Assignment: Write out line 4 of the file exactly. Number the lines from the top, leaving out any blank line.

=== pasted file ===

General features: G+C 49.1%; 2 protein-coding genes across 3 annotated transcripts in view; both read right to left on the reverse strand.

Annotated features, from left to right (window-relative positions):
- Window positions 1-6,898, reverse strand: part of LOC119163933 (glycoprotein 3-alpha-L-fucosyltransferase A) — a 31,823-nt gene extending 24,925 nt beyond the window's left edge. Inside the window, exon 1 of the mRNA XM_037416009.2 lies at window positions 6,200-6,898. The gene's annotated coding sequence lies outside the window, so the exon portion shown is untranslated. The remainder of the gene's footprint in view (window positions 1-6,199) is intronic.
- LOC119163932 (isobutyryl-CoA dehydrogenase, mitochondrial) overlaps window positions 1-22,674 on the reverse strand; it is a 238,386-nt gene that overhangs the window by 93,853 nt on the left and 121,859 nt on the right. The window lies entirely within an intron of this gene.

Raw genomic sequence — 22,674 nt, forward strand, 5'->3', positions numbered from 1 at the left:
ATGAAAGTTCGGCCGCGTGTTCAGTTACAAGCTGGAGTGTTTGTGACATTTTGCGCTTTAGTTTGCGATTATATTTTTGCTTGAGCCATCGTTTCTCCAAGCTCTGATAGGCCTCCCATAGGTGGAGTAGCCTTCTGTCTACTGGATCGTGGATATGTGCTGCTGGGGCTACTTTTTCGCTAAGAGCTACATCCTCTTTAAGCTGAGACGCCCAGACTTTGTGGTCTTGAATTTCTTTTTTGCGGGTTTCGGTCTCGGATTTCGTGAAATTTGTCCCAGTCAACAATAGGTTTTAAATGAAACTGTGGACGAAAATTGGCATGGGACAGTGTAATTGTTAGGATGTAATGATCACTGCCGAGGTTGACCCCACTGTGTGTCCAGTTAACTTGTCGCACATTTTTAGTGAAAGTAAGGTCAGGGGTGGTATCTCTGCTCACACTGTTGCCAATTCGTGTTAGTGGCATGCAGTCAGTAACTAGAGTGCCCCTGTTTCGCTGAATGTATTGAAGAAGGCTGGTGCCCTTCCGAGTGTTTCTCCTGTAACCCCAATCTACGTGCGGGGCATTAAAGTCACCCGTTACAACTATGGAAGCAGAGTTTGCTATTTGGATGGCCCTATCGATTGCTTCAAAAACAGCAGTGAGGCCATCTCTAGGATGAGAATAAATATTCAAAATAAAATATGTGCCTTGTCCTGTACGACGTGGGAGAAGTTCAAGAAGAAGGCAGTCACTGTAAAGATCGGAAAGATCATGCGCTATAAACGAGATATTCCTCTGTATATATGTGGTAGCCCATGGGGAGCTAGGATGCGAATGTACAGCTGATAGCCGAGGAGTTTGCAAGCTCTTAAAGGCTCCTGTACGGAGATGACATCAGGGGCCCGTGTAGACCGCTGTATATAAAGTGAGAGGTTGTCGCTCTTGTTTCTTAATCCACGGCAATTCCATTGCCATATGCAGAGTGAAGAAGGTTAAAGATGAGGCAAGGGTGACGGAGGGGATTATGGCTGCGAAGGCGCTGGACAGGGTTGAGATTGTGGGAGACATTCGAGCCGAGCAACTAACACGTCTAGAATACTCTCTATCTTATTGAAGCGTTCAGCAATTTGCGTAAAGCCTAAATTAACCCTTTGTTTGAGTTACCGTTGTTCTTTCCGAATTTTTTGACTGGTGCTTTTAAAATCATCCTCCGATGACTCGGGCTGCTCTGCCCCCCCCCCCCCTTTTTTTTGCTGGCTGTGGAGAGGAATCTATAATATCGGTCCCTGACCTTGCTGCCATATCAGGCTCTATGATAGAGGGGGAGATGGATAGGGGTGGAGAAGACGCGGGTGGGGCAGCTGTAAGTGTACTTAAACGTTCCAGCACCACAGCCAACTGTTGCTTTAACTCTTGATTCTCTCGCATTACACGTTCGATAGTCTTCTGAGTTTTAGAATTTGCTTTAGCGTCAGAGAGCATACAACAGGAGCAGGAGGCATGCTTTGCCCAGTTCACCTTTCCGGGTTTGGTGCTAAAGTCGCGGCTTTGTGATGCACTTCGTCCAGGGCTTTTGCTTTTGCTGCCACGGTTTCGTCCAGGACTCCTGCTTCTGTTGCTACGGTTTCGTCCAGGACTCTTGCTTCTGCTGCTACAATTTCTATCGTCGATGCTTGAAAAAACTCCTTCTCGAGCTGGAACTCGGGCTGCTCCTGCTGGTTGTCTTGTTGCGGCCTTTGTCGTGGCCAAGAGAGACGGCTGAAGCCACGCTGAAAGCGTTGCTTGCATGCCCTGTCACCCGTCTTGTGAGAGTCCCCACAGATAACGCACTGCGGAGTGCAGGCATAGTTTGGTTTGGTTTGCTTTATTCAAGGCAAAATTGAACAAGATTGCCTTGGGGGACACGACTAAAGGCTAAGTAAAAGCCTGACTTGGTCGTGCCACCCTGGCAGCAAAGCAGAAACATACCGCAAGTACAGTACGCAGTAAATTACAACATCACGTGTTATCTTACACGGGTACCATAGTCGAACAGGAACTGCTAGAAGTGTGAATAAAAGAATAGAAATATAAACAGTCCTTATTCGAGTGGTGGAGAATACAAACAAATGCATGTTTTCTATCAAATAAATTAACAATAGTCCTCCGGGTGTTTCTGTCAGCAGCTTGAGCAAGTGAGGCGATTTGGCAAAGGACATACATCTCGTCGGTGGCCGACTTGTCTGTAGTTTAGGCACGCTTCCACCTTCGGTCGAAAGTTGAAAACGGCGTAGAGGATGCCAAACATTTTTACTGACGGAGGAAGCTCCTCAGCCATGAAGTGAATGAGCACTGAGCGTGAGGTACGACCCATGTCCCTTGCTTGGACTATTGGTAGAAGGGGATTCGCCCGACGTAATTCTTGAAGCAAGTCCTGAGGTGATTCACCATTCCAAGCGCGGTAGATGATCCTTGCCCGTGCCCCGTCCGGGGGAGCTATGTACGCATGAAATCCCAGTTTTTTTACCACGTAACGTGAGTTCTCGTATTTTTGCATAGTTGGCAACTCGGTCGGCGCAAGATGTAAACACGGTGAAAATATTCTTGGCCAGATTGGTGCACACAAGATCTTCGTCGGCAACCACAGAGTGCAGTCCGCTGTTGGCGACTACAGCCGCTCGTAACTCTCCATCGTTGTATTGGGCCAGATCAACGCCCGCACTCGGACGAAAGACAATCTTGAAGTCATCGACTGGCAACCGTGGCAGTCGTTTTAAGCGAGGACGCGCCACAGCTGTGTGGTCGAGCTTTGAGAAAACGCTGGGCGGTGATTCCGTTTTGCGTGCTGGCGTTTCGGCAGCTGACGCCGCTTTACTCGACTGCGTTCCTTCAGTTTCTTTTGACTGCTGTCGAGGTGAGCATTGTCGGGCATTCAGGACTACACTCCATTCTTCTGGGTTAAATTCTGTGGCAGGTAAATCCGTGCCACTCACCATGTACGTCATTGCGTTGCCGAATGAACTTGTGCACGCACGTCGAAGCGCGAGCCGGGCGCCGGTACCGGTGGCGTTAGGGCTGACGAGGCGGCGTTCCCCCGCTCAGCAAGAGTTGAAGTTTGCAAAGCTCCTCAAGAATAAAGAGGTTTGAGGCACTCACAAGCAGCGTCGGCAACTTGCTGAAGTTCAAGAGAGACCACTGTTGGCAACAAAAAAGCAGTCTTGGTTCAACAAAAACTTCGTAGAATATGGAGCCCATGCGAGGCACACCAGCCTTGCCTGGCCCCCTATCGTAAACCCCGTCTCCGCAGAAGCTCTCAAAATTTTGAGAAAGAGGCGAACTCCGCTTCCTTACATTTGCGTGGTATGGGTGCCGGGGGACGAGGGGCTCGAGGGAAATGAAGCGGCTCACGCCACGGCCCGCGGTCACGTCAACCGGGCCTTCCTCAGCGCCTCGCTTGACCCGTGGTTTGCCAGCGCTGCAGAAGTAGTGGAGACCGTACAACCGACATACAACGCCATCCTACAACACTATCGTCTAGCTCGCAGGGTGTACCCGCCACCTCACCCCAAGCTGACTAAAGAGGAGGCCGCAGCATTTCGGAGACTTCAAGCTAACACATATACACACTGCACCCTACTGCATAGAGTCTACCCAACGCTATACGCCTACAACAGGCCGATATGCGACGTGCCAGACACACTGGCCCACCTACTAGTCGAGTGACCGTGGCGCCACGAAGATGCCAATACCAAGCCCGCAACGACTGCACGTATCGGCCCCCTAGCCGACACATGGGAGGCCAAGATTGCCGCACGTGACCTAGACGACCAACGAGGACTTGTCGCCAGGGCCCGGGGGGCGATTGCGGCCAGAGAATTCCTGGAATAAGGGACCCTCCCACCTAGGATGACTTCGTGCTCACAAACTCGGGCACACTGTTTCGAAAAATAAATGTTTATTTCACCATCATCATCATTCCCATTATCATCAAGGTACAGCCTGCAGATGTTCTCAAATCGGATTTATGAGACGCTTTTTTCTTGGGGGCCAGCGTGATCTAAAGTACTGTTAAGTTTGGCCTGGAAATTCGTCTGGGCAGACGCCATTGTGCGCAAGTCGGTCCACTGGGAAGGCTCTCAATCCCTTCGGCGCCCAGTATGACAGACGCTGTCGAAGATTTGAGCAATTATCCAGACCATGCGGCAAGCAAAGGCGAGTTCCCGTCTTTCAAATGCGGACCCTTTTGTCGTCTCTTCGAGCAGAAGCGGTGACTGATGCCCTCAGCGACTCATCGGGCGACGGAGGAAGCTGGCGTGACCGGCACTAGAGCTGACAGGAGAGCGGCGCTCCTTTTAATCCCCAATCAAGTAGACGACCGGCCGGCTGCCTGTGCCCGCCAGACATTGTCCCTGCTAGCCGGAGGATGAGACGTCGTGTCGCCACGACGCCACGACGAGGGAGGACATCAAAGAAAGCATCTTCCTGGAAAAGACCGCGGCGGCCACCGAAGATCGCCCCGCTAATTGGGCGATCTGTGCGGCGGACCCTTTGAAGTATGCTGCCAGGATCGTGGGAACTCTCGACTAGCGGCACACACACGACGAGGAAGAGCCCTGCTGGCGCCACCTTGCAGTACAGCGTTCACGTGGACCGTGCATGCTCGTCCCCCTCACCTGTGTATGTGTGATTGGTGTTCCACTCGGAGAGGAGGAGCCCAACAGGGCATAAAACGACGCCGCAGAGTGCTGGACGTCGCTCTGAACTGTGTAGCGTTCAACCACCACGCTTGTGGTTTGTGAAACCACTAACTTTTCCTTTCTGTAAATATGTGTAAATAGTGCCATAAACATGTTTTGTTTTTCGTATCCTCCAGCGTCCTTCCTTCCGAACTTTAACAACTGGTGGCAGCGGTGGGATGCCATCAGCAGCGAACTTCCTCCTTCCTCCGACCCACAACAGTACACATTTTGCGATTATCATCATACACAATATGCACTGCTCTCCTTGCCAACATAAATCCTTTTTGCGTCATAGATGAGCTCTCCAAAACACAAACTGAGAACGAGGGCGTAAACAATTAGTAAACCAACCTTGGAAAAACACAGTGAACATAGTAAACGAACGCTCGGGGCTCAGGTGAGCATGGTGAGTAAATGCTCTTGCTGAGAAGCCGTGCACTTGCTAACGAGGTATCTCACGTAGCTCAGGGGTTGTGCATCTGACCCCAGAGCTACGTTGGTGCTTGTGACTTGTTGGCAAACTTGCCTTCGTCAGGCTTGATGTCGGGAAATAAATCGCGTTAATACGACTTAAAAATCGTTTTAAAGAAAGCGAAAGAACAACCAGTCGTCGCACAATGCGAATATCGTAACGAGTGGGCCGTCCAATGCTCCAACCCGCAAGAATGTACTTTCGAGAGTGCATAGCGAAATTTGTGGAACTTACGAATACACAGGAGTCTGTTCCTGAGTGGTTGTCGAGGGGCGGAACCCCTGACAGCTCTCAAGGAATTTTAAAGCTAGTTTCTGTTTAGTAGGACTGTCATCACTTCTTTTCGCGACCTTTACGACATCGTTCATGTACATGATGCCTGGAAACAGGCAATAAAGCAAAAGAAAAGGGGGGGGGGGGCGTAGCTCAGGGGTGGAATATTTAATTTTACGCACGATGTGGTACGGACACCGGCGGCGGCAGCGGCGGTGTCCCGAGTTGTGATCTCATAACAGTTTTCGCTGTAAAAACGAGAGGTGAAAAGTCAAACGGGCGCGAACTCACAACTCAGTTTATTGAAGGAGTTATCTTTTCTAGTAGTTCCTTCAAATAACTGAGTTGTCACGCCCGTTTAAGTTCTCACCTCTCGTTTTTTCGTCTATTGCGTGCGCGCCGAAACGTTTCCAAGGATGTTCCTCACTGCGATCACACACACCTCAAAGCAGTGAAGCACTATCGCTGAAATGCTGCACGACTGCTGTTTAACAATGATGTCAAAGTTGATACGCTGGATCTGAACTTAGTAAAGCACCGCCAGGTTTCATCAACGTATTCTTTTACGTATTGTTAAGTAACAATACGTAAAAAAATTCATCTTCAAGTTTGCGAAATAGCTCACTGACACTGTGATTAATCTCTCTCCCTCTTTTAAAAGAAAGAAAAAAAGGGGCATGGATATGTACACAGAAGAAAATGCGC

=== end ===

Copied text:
- LOC119163932 (isobutyryl-CoA dehydrogenase, mitochondrial) overlaps window positions 1-22,674 on the reverse strand; it is a 238,386-nt gene that overhangs the window by 93,853 nt on the left and 121,859 nt on the right. The window lies entirely within an intron of this gene.